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Peptides boost immunity

Technology Number: 

1618

Principal Investigator

Prof.
Yechiel
Shai

Department: 

Biological Chemistry
Summary 

A novel method is disclosed here for boosting the immune response, useful not only for the treatment of microbial and chronic viral infections, but also for activating the immune system against cancer cells. TLR-4 is a central player in the innate immune system as it specifically recognizes lipopolysaccharide (LPS), the major cell wall component of Gram-negative bacteria, and activates the immune system. Newly developed peptides derived from the N-terminus of a TLR-4 trans-membrane domain are capable of activating TLR-4 mediated immune response, thus useful both as stand-alone treatments and as vaccine adjuvants, increasing the immunogenicity of an antigen in a vaccine. Taken together, the newly developed peptides are useful for the treatment and prevention of a large variety of infections, such as microbial (e.g. Salmonella, Escherichia, Pseudomonas), viral (including HIV, Hepatitis and Influenza) and fungal infections. Further, they are useful in the treatment and prevention of a wide variety of cancers.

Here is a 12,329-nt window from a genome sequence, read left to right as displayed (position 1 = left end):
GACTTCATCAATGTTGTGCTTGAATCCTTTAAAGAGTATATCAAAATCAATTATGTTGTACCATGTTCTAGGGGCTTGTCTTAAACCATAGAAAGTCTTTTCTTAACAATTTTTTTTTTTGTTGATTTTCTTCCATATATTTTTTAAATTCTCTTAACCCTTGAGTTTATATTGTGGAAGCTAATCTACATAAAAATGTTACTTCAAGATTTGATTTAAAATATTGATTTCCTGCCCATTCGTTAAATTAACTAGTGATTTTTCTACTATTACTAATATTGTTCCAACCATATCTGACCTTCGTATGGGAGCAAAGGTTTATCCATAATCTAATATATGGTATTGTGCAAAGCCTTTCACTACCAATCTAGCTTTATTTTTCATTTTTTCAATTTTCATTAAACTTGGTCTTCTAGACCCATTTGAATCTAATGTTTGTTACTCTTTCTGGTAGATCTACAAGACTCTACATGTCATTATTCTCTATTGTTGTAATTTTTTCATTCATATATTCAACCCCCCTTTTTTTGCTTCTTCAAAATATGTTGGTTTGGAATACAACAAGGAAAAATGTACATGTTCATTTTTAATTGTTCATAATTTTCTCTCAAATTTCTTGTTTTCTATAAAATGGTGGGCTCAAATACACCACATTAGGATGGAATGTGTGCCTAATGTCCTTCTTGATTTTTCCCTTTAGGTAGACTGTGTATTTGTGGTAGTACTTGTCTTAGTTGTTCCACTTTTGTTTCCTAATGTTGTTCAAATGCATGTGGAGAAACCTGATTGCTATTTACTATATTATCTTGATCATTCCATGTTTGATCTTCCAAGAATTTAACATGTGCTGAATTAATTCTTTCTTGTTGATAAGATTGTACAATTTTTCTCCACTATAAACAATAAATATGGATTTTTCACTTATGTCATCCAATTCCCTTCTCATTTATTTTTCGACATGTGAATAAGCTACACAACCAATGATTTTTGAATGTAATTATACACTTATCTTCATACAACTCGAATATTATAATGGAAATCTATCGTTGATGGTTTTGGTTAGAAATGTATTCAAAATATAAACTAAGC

Applications


  • Treatment for a wide variety of infectious diseases and cancers.
  • Prophylaxis for a wide variety of infectious diseases and cancers, as an adjuvant administered together with specific antigen.

Advantages


  • Treats a wide variety of bacterial, viral and fungal infections.
  • Suitable both as a treatment and prophylaxis.
  • Boosts the endogenous immune system
  • Peptides are easy to synthetize and purify
  • Patient-friendly administration, either systemic or local.

Technology's Essence


The technology is based on the discovery that peptides derived from the N-terminus of a TLR-4 TM domain or their analogs are capable of activating TLR-4 mediated immune response. These peptides activate TLR-4 receptor, possibly by dimerizing within the cell membrane and stabilizing the TLR-4 dimer. Through TLR-4 activation, these peptides activate macrophages to secrete TNF-alpha, thereby stimulating the immune system. In addition, the ability of these peptides to modulate the immune system's innate response renders them useful as vaccine adjuvants, increasing the immunogenicity of an antigen in a vaccine.

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